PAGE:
Daily Blog #67 - Understanding the artifacts DeviceClasses

Understanding the artifacts DeviceClasses

Hello Reader,
         Tomorrow is the Forensic Lunch, are you going to join us? Click here to RSVP and be notified when the YouTube link is live! Want to be on the video chat? Email me dcowen@g-cpartners.com and I'll get you in the video chat room.

Today we are going to talk about the DeviceClasses registry key. Introduced in Windows Vista the DeviceClasses subkeys are created when a plug and play device driver is successfully loaded. This is great for us because unlike USBStor/SBP2Stor and IDE it is not confined to any one type of connection and makes it harder to miss connected devices. If you want to read about PnP subsystem and how it updates the registry go here: http://msdn.microsoft.com/en-us/library/windows/hardware/ff558808%28v=vs.85%29.aspx

I most regularly use DeviceClasses on Windows 7 system to determine last plug in times for external storage media. Understanding what it does, why it creates these keys, why there are so many keys and what you should expect to find in them will help you when everything else fails.

The DeviceClasses key found in the System registry under
 contain a number of subkeys, each subkey relates to the type of device that is being recognized. For instance the physical disk of an external drive would be in the GUID key: {53F56307-B6BF-11D0-94F2-00A0C91EFB8B}
reference: http://msdn.microsoft.com/en-us/library/windows/hardware/ff545824%28v=vs.85%29.aspx

While the volume that is mounted would be stored under GUID: {53F5630D-B6BF-11D0-94F2-00A0C91EFB8B}
reference: http://msdn.microsoft.com/en-us/library/windows/hardware/ff545990%28v=vs.85%29.aspx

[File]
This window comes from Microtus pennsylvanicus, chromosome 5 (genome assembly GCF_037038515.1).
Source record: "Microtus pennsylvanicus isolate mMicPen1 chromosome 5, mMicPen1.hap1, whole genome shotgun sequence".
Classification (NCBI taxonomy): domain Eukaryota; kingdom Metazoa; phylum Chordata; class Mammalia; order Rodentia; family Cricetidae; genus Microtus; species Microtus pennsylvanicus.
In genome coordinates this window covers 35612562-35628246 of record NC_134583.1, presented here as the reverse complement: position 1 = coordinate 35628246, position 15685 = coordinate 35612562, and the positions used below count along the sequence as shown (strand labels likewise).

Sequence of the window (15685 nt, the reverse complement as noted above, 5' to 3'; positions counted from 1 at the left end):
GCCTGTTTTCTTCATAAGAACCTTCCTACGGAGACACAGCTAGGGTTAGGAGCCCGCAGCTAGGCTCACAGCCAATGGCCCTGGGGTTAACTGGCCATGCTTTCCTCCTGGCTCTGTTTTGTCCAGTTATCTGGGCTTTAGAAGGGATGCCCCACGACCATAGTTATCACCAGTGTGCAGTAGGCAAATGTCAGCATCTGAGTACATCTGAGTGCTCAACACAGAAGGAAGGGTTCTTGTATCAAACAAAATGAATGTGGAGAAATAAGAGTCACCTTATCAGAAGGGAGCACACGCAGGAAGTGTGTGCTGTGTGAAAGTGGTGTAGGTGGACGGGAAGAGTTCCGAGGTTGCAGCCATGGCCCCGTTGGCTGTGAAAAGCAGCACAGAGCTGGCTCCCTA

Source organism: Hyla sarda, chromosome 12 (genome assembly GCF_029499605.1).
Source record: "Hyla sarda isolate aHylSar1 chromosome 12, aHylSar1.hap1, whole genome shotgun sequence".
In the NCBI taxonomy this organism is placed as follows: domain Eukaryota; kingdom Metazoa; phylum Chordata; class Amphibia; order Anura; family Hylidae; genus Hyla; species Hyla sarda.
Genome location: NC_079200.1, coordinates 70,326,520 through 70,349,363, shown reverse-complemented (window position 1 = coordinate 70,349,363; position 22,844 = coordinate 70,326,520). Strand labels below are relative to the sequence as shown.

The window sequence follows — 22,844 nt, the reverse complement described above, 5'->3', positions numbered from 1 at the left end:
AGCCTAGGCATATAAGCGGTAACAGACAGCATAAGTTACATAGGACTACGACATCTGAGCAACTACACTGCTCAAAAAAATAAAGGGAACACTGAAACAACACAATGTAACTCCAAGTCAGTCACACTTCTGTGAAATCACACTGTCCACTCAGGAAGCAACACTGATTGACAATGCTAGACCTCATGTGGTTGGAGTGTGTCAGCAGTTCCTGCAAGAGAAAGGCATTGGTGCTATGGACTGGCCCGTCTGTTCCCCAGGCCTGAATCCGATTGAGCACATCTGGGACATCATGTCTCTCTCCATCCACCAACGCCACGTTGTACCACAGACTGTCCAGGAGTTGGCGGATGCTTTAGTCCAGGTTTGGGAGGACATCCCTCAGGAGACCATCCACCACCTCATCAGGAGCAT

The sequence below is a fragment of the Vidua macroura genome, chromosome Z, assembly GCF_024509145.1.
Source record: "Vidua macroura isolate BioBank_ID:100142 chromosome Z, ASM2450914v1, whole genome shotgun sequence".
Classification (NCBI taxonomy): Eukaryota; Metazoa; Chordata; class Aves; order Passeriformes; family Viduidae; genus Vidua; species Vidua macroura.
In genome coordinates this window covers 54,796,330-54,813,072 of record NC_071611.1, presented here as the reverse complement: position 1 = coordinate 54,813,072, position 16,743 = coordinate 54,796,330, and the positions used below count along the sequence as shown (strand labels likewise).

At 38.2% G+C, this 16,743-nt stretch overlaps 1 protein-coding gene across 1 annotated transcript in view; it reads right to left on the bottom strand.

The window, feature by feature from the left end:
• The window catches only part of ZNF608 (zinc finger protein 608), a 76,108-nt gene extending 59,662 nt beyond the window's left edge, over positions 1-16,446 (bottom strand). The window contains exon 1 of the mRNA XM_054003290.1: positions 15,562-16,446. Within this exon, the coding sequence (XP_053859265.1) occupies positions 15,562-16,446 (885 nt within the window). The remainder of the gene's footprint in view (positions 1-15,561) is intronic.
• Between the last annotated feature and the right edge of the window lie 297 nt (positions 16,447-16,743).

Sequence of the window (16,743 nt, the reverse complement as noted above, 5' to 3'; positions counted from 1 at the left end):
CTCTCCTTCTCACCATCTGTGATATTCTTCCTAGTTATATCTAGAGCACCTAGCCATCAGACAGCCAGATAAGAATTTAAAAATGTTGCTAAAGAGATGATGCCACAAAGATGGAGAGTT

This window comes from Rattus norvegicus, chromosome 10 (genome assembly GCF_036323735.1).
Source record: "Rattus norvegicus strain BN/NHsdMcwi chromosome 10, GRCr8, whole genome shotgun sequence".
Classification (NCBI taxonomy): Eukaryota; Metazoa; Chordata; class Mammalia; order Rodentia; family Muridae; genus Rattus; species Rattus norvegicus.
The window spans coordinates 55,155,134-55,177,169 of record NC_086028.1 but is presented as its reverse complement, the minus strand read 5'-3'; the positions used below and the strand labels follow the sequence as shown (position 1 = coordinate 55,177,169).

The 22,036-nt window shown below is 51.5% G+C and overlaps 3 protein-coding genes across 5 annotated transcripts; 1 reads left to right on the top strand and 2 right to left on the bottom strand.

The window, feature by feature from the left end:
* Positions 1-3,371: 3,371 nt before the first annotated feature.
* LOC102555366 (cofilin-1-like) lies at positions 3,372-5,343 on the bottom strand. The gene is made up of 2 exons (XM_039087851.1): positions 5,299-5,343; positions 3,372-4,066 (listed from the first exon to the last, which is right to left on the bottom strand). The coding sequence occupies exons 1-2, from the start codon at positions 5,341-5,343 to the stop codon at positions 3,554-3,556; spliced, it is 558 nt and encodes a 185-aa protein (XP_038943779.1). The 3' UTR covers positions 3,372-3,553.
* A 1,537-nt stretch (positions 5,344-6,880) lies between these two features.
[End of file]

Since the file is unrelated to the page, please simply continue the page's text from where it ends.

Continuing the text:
The full list of storage device types and GUIDs can be found here:

The full list of all GUIDs by category of device can be found here:

Whats important to understand here is that all PnP devices are recorded under these subkeys. If you have a case where you think a non standard device may have been utilized (a voice recorder, a media player without direct physical disk access, web cam, etc...) and a driver installed at one point you should look up the GUID that corresponds to the type of device to review the subkeys and determine what was plugged in.

For example, if you have a USB Storage Device plugged it will add keys to the two GUIDS listed earlier and contain information relevant to the disk/volume. The following examples call from the GUID key:

As an example here is what a Tableau connected via Firewire looks like:
Here is what an eSATA attached SSD looks like:
Here is what a F-Response iSCSI disk looks like:
This is what an external non generic USB Disk looks like:
This is what an external generic USB Disk looks like:
This is what a USB attached android phone looks like:
When looking at the Volume GUIDs you'll see the full key:

A MagicISO mounted image looks like:
The volume of the generic USB storage device we referenced above looks like:
If you haven't taken a look at your own DeviceClasses key go take a look, there may be more facts you can determine from your own usage of your forensic workstation than you thought.

Many times in our analysis we focus on whats common, USB storage is the most common type of external storage for instance. There is no guarantee though that your custodian will oblige your convenience, so if you are dealing with something nonstandard this a great place to determine the last plug in time of your device.

I'll go into key analysis and linkage in the Usage post, so be sure to watch the Forensic Lunch live tomorrow and ask questions!

Also Read: 
Daily Blog #66: Understanding the artifacts setupapi.log/setupapi.dev.log

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